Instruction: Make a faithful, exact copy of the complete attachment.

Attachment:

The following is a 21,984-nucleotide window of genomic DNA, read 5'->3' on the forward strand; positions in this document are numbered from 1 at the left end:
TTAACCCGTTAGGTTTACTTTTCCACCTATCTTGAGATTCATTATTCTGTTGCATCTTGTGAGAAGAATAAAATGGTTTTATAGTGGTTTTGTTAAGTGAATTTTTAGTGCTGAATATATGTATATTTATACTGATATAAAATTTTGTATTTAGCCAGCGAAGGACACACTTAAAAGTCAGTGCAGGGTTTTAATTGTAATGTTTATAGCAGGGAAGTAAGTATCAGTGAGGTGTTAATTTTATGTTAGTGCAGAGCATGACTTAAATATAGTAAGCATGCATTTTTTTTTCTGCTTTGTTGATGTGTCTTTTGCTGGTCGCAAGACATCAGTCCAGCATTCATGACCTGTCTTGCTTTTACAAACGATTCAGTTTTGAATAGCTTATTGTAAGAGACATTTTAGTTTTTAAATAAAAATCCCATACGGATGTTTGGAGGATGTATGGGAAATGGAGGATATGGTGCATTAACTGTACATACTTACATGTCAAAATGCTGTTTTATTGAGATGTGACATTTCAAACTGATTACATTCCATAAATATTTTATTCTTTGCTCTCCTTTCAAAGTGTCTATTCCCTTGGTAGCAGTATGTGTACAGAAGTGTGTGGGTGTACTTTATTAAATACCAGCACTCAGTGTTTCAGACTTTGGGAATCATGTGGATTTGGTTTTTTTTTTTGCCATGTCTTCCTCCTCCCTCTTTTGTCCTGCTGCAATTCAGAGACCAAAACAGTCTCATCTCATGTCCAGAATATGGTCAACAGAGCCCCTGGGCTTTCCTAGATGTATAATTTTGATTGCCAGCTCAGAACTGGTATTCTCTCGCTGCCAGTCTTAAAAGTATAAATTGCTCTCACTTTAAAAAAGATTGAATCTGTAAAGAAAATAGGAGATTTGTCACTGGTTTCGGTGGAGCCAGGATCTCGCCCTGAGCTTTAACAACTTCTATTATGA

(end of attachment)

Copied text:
The following is a 21,984-nucleotide window of genomic DNA, read 5'->3' on the forward strand; positions in this document are numbered from 1 at the left end:
TTAACCCGTTAGGTTTACTTTTCCACCTATCTTGAGATTCATTATTCTGTTGCATCTTGTGAGAAGAATAAAATGGTTTTATAGTGGTTTTGTTAAGTGAATTTTTAGTGCTGAATATATGTATATTTATACTGATATAAAATTTTGTATTTAGCCAGCGAAGGACACACTTAAAAGTCAGTGCAGGGTTTTAATTGTAATGTTTATAGCAGGGAAGTAAGTATCAGTGAGGTGTTAATTTTATGTTAGTGCAGAGCATGACTTAAATATAGTAAGCATGCATTTTTTTTTCTGCTTTGTTGATGTGTCTTTTGCTGGTCGCAAGACATCAGTCCAGCATTCATGACCTGTCTTGCTTTTACAAACGATTCAGTTTTGAATAGCTTATTGTAAGAGACATTTTAGTTTTTAAATAAAAATCCCATACGGATGTTTGGAGGATGTATGGGAAATGGAGGATATGGTGCATTAACTGTACATACTTACATGTCAAAATGCTGTTTTATTGAGATGTGACATTTCAAACTGATTACATTCCATAAATATTTTATTCTTTGCTCTCCTTTCAAAGTGTCTATTCCCTTGGTAGCAGTATGTGTACAGAAGTGTGTGGGTGTACTTTATTAAATACCAGCACTCAGTGTTTCAGACTTTGGGAATCATGTGGATTTGGTTTTTTTTTTTGCCATGTCTTCCTCCTCCCTCTTTTGTCCTGCTGCAATTCAGAGACCAAAACAGTCTCATCTCATGTCCAGAATATGGTCAACAGAGCCCCTGGGCTTTCCTAGATGTATAATTTTGATTGCCAGCTCAGAACTGGTATTCTCTCGCTGCCAGTCTTAAAAGTATAAATTGCTCTCACTTTAAAAAAGATTGAATCTGTAAAGAAAATAGGAGATTTGTCACTGGTTTCGGTGGAGCCAGGATCTCGCCCTGAGCTTTAACAACTTCTATTATGA